Mark Twain’s well-known maxim to “write what you know” is exactly what B.J. Burton has done with her new book THE PHILADELPHIA CONNECTION: CONVERSATIONS WITH PLAYWRIGHTS. Herself a produced and published dramatist—as well as an adjunct instructor in the creative writing graduate program at Rosemont College, from which she received her M.F.A.—Burton conducted interviews with fifteen local colleagues between March 2009 and November 2011, which she updated via email exchanges in 2014, prior to the book’s release this September. The congenial discussions, with Bruce Graham, Michael Hollinger, Thomas Gibbons, Seth Rozin, Louis Lippa, Jules Tasca, Kimmika Williams-Witherspoon, Ed Shockley, Larry Loebell, Arden Kass, William di Canzio, Nicholas Wardigo, Alex Dremann, Katharine Clark Gray, and Jacqueline Goldfinger, not only reveal the personalities of the individual writers, their inspirations, motivations, and creative processes, but also consider relevant issues they face in their profession, and offer sage advice to future professionals contemplating a career in the field and in this area.
Burton explores her subjects’ backgrounds—many are Philadelphia natives, some come from the Philly suburbs and environs, and others are enthusiastic transplants—probing how the city has impacted their writing in terms of themes and approach, and the differences they’ve encountered between Philadelphia and New York, Los Angeles, and the other major American centers in which they’ve lived and worked (several of the writers have had success in a variety of media and genres, including film, television, radio, and books). Their candid responses to Burton’s questions also present a kind of informal history of the Philadelphia theater scene over its three waves of expansion, from the 1970s-90s, up to its recent explosion in the new millennium. All of the playwrights, spanning across three generations, consistently acknowledge the importance of such seminal organizations as the Philadelphia New Play Initiative, Philadelphia Young Playwrights, the Philadelphia Festival Theatre for New Plays, the Philadelphia Dramatists Center, PlayPenn, the Philadelphia Fringe Festival, and The Brick Playhouse for the encouragement, support, and presentation of new works-in-development, rendering the city a fertile testing ground for both aspiring writers and established icons like Graham, Hollinger, and Gibbons.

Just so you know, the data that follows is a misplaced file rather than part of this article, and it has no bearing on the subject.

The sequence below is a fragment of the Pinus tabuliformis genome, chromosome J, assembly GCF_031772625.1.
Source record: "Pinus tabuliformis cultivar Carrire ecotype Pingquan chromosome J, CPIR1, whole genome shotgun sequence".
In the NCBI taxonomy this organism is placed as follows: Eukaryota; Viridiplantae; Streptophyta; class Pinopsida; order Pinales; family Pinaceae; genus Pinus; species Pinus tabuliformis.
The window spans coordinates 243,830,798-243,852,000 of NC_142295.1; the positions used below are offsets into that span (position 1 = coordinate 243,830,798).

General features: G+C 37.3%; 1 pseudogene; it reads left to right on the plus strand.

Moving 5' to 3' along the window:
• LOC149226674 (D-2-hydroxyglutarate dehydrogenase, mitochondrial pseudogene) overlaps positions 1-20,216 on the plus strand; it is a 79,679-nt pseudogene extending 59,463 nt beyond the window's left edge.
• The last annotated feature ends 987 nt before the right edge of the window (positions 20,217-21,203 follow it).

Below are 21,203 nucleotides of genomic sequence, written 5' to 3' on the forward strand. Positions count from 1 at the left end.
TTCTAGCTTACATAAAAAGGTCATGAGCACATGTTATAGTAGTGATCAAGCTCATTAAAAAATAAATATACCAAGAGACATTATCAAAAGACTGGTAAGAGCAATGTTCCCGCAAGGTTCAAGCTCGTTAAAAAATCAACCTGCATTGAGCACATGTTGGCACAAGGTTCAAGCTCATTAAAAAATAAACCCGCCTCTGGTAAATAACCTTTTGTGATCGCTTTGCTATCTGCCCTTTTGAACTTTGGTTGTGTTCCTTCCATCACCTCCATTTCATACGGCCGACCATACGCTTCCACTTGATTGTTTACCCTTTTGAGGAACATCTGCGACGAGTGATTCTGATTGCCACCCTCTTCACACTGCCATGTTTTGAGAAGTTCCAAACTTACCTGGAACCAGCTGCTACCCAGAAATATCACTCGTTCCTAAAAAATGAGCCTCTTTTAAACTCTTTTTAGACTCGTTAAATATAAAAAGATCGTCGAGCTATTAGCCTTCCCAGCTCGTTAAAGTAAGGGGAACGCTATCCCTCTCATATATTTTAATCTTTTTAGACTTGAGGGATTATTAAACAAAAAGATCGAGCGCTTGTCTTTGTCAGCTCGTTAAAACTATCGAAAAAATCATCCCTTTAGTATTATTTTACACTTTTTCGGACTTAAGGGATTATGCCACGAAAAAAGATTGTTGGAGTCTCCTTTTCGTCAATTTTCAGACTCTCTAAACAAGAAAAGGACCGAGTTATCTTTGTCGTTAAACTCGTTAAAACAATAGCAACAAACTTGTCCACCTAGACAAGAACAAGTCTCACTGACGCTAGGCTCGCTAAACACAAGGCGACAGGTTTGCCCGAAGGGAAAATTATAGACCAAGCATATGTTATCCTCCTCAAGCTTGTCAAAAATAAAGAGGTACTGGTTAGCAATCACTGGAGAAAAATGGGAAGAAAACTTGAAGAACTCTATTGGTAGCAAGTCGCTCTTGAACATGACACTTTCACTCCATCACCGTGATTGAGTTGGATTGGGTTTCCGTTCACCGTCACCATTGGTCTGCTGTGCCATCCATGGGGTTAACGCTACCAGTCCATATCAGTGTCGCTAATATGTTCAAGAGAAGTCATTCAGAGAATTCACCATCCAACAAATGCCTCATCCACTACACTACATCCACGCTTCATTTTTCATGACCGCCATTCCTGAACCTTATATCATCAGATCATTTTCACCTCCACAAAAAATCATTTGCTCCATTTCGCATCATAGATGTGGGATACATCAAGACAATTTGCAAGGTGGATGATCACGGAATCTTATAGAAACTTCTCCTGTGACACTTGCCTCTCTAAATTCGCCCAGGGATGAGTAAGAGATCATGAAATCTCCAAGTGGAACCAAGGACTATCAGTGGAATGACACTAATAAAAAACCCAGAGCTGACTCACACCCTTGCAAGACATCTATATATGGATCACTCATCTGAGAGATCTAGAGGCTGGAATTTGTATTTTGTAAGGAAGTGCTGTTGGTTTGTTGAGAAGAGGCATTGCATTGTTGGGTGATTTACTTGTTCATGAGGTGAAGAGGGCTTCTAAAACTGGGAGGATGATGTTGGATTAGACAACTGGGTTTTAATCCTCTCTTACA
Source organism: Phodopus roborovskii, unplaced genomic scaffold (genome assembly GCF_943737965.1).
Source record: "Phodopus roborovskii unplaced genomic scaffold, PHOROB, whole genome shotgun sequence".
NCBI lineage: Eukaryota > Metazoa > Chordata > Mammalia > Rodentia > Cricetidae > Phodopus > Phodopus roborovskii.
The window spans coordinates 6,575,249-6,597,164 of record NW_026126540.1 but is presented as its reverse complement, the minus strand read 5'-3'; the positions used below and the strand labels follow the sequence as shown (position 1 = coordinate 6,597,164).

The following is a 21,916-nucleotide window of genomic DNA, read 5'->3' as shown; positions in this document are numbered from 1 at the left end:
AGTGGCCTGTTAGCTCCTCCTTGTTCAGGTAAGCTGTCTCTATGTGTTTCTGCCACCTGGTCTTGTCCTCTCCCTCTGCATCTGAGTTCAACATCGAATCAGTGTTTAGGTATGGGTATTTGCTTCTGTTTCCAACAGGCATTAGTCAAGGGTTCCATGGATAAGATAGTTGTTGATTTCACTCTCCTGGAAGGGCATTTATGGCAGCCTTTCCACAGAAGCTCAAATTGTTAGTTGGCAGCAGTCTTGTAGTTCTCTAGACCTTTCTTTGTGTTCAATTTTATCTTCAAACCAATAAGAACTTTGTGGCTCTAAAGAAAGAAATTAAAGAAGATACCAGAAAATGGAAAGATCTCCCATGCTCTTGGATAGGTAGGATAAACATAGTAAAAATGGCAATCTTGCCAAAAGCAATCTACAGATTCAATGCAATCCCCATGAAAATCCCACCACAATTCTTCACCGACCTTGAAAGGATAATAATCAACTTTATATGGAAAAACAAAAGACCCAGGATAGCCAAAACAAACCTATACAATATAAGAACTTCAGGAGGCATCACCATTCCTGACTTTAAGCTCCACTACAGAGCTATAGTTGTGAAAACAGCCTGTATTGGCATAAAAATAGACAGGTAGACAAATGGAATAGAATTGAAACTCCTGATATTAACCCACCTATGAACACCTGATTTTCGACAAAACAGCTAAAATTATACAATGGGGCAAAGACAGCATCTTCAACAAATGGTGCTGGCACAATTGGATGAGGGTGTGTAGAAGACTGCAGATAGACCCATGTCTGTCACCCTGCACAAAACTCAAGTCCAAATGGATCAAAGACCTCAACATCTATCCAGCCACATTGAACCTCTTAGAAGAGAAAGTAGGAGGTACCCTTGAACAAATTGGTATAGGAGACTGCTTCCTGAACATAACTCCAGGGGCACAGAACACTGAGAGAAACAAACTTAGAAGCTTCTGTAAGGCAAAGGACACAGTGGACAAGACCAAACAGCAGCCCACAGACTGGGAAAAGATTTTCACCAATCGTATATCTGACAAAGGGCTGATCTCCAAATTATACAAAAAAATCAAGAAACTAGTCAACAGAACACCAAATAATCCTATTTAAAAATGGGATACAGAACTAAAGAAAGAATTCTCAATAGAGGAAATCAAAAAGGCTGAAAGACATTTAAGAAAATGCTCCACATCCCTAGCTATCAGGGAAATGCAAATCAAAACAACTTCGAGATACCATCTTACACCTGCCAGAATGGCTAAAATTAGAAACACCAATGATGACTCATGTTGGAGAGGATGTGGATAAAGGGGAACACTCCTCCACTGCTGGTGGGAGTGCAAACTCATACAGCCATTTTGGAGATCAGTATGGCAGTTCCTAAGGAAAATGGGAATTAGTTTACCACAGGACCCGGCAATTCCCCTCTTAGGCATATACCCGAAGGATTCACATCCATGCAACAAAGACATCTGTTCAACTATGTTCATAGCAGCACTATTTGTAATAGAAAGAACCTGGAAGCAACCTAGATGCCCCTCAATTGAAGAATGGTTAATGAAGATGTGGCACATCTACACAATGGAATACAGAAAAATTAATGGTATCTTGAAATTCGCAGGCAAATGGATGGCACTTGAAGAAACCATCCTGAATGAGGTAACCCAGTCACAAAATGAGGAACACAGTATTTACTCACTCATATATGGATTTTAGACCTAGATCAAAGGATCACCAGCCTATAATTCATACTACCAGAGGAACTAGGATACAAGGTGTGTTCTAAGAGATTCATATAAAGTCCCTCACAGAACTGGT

THE PHILADELPHIA CONNECTION is an interesting read, not just for members of the local theater community, but for anyone who would like to get to know the playwrights and the backstories of the works they’ve enjoyed on Philadelphia’s regional stages and beyond. Each interview is followed by a list of the writer’s awards and credits, so you can easily match the author with the play, and keep an eye out for upcoming productions of any you’ve missed.
[Chicago, Intellect Books, University of Chicago Press, September 2015, ISBN: 9781783204885]